December Bibliolust

At first, I thought I wouldn’t have a lust list this month. I believed, for some reason, that a lot of new stuff hadn’t really grabbed me lately but checking my library hold list and Amazon wish list proved me wrong — again. Here’s what I’m lusting after as the month kicks off:

Happy: A Memoir, Alex Lemon — Although not slated to be released until the end of the year, pre-release buzz about a young man seeking to recover from a stroke, addictions and depression prompted me to get on the hold list at the library a couple weeks ago.

Knut Hamsun: Dreamer & Dissenter, Ingar Sletten Kolloen — I’ve been intrigued with Norwegian author Knut Hamson since seeing a film biography a year or so ago. This biography, which won the 2004 Norwegian Readers’ Award, has now been translated into English.

Let the Great World Spin, Colum McCann — As I noted about two weeks ago, I got on the library reserve list for this just before it won this year’s National Book Award for fiction.

A New Literary History of America, Greil Marcus (ed.) — Although opinions have been split, those who have praised this book absolutely love it. Containing some 200 essays on American cultural history over well more than 1,000 pages, I figure this would be a fun book to peruse off and on over the course of a few months or a year.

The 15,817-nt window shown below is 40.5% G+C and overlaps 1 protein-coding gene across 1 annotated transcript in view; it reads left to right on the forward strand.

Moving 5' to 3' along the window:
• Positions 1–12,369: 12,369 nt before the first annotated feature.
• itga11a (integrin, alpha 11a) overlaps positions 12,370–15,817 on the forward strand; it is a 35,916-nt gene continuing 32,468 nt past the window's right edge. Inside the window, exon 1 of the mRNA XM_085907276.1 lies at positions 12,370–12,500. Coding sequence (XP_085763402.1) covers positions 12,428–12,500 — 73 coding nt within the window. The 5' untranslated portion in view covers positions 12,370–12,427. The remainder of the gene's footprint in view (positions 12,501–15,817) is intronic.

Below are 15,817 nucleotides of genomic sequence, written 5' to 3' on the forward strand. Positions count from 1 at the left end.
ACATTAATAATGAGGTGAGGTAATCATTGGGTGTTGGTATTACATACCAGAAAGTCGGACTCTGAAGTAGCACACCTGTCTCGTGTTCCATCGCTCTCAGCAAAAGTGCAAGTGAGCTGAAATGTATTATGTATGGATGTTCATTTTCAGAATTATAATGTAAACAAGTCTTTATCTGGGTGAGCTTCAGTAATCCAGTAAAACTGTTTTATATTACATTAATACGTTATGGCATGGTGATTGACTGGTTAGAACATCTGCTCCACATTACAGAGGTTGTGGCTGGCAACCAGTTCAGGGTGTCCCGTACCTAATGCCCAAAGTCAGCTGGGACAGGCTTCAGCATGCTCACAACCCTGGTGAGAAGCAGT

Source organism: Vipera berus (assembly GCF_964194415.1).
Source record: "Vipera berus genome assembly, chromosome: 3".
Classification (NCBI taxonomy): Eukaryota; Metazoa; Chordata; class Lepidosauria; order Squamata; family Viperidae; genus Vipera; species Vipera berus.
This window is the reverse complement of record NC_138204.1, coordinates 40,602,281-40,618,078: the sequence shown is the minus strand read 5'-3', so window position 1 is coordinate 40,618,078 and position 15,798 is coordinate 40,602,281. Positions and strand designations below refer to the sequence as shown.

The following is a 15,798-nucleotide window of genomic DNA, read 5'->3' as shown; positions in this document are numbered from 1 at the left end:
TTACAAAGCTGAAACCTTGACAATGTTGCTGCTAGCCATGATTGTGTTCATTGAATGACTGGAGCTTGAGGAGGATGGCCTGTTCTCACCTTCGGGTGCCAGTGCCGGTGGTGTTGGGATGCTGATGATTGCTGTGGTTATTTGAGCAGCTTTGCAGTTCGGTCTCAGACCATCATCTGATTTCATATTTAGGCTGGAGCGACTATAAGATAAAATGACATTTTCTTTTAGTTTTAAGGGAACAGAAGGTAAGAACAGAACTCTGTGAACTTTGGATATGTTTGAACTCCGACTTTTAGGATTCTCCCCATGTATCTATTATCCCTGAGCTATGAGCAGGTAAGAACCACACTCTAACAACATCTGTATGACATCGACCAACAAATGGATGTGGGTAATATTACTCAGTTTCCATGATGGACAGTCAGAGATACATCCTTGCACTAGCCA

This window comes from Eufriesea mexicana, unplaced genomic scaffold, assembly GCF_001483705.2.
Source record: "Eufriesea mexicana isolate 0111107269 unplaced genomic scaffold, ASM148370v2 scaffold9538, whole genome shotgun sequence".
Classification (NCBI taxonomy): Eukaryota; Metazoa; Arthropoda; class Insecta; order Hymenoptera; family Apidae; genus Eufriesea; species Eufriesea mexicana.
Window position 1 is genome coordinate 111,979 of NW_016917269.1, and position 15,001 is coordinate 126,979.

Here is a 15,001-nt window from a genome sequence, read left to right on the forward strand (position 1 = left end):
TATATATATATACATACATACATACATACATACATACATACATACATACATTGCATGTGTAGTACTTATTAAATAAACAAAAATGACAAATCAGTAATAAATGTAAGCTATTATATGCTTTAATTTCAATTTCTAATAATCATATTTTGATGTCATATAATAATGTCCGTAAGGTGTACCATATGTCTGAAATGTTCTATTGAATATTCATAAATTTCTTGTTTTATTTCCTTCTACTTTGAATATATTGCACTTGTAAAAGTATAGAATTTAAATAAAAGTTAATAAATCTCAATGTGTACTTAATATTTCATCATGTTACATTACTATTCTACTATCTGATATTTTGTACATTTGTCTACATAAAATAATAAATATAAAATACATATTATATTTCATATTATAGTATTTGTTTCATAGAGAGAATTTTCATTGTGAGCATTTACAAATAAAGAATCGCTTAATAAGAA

Playing With Fire, Theo Fleury — Fleury, who was suspended a couple times by the NHL for substance abuse and other problems, details his struggle with addiction — and his sexual abuse at the hands of a junior hockey coach.

Too Much Happiness: Stories, Alice Munro — I’ve only started to enjoy short story collections in the last year or so and have never read any of Munro’s work. So, when I heard this described as perhaps her best collection ever, I jumped on the reserve list at the library, where I’m currently sixth in line.

The best books for a man are not always those which the wise recommend, but often those which meet the peculiar wants, [and] the natural thirst of his mind[.]

William E. Channing, “Self-Culture”

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2 comments to December Bibliolust

  • I’m impressed that you are able to know where you are in your library waiting list queque. With ours, I have no clue when a book will finally be available; just that it’s “on hold” after I reserve it.

    I read a short story by Alice Munro recently and am intrigued to read more of her works — will have to take a note of this collection’s title!

  • Tim

    Knowing where you are on the list is a really nice feature, especially when you can reserve “Coming Soon” books. Being from the card catalog era, I love the ability to do this all online.